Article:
Greek PM lashes out at predecessors, says he ‘succeeded where they failed’

Greek PM lashes out at predecessors, says he ‘succeeded where they failed’

Alexis Tsipras “would have been a very happy prime minister” if he'd been elected to govern Greece a decade earlier, instead of finding “empty coffers” in 2015, he told Open TV on Thursday, lashing out at his predecessors in the wake of comments by former conservative premier Costas Karamanlis the previous day.

“He spoke for 16 minutes; more or less a minute-and-a-half for every year of silence” Tsipras said referring to a speech by Karamanlis in the northern port city of Thessaloniki, one of the former premier's rare public addresses since his defeat in general elections in 2009. “I respect his choice but I can't help noting, just like every other citizen, that I had expected some degree of self-criticism about his own performance.”

Tsipras said that Karamanlis – who was elected in 2004 and 2007 – may not have been prime minister when Greece had to seek financial assistance from international creditors, “but he opened the doors to the bailouts.” The former conservative leader also “chose to leave knowing very well what kind of fiscal condition the country was in,” Tsipras added, referring to Karamanlis' decision to call early elections in October 2009.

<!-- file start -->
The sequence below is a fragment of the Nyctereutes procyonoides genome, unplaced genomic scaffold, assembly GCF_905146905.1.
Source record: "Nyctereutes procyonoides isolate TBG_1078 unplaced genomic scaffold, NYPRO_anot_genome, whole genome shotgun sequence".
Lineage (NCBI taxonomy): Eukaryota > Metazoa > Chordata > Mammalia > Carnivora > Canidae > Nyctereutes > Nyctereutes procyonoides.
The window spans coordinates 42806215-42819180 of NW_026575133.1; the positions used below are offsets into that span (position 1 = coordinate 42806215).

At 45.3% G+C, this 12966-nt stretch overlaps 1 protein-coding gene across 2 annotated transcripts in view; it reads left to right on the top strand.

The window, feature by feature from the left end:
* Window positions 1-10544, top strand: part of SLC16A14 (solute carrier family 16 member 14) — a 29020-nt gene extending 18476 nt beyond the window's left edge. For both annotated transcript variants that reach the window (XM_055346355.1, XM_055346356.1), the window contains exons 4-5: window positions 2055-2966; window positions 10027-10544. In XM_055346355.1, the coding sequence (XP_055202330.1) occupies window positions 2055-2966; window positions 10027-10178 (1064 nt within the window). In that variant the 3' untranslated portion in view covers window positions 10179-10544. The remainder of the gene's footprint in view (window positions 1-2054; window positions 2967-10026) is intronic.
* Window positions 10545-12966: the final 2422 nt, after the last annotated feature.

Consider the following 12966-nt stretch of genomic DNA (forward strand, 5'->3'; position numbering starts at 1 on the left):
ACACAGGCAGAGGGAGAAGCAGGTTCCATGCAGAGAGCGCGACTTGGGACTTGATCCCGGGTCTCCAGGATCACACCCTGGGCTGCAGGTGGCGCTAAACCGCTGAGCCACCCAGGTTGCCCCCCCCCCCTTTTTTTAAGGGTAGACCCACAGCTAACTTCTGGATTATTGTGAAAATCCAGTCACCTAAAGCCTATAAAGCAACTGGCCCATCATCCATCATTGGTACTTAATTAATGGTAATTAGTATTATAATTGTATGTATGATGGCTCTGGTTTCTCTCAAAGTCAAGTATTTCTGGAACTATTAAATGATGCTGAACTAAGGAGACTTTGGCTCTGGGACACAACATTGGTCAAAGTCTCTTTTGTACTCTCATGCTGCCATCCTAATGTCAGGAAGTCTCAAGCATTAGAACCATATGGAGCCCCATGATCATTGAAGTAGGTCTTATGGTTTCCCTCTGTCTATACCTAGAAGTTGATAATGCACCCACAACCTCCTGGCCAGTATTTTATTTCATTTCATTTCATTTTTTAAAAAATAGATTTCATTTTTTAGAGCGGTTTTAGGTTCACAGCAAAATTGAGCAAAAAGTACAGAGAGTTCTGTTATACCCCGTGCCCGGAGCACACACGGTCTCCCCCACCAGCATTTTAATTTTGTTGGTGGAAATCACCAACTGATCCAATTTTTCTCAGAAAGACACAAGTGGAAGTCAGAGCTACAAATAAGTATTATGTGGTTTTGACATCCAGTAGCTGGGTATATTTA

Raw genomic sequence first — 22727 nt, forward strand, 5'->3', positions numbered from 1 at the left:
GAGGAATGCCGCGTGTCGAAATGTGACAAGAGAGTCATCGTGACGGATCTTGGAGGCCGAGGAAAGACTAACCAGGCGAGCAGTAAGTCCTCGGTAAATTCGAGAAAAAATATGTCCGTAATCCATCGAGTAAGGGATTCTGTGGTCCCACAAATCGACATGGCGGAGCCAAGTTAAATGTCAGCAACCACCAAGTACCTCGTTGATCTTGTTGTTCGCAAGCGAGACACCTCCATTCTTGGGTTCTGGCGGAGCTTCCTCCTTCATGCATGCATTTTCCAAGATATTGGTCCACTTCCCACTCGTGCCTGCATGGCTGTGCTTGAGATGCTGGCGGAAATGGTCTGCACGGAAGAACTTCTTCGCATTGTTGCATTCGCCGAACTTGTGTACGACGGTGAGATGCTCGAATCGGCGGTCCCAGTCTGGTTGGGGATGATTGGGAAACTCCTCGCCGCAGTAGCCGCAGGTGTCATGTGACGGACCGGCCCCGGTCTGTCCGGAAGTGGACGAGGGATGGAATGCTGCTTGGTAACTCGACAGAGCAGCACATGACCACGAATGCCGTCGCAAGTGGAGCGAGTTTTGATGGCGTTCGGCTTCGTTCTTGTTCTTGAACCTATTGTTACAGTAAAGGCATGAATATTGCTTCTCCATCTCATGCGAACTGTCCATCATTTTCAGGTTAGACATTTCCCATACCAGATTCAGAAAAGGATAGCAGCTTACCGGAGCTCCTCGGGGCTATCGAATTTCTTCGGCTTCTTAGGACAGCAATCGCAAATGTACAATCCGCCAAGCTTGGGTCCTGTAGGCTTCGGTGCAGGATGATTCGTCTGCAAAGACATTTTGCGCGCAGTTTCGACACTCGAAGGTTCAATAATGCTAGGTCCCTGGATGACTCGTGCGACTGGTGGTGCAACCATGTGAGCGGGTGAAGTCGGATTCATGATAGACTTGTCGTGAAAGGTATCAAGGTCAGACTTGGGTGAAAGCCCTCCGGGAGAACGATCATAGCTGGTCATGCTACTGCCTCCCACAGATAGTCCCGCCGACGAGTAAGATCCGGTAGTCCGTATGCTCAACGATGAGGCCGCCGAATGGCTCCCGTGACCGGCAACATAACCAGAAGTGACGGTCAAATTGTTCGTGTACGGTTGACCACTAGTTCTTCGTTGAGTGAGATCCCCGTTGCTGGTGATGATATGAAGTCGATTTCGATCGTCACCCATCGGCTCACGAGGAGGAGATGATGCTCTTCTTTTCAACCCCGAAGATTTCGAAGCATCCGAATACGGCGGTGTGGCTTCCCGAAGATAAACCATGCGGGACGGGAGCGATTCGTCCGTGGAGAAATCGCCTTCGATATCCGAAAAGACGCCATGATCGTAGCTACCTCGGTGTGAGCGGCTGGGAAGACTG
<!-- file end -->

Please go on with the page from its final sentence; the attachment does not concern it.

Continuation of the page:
Tsipras, who on July 7 will be battling to keep his seat for the third time in less than six years, against New Democracy's Kyriakos Mitsotakis, also lashed out at George Papandreou, Karamanlis' socialist successor.

“The next prime minister probably had no idea what was going on, he kept saying ‘the money's there,’ he led the country into the arms of the IMF and he also chose to leave and to hand over to an non-elected prime minister,” said Tsipras, referring to Papandreou's decision to resign after a close confidence vote in November 2011, making way for a caretaker government under Lucas Papademos.

“The prime minister after that,” added Tsipras referring to New Democracy's Antonis Samaras, “chose to surrender a country that had been pillaged, with empty coffers, to the so-called plot of the ‘leftist parenthesis’.”

On his own performance, Tsipras said he will he ”judged by history and the people.”

“I am the prime minister who took the country out of the memorandums they put it in. I succeeded where they failed,” he said.

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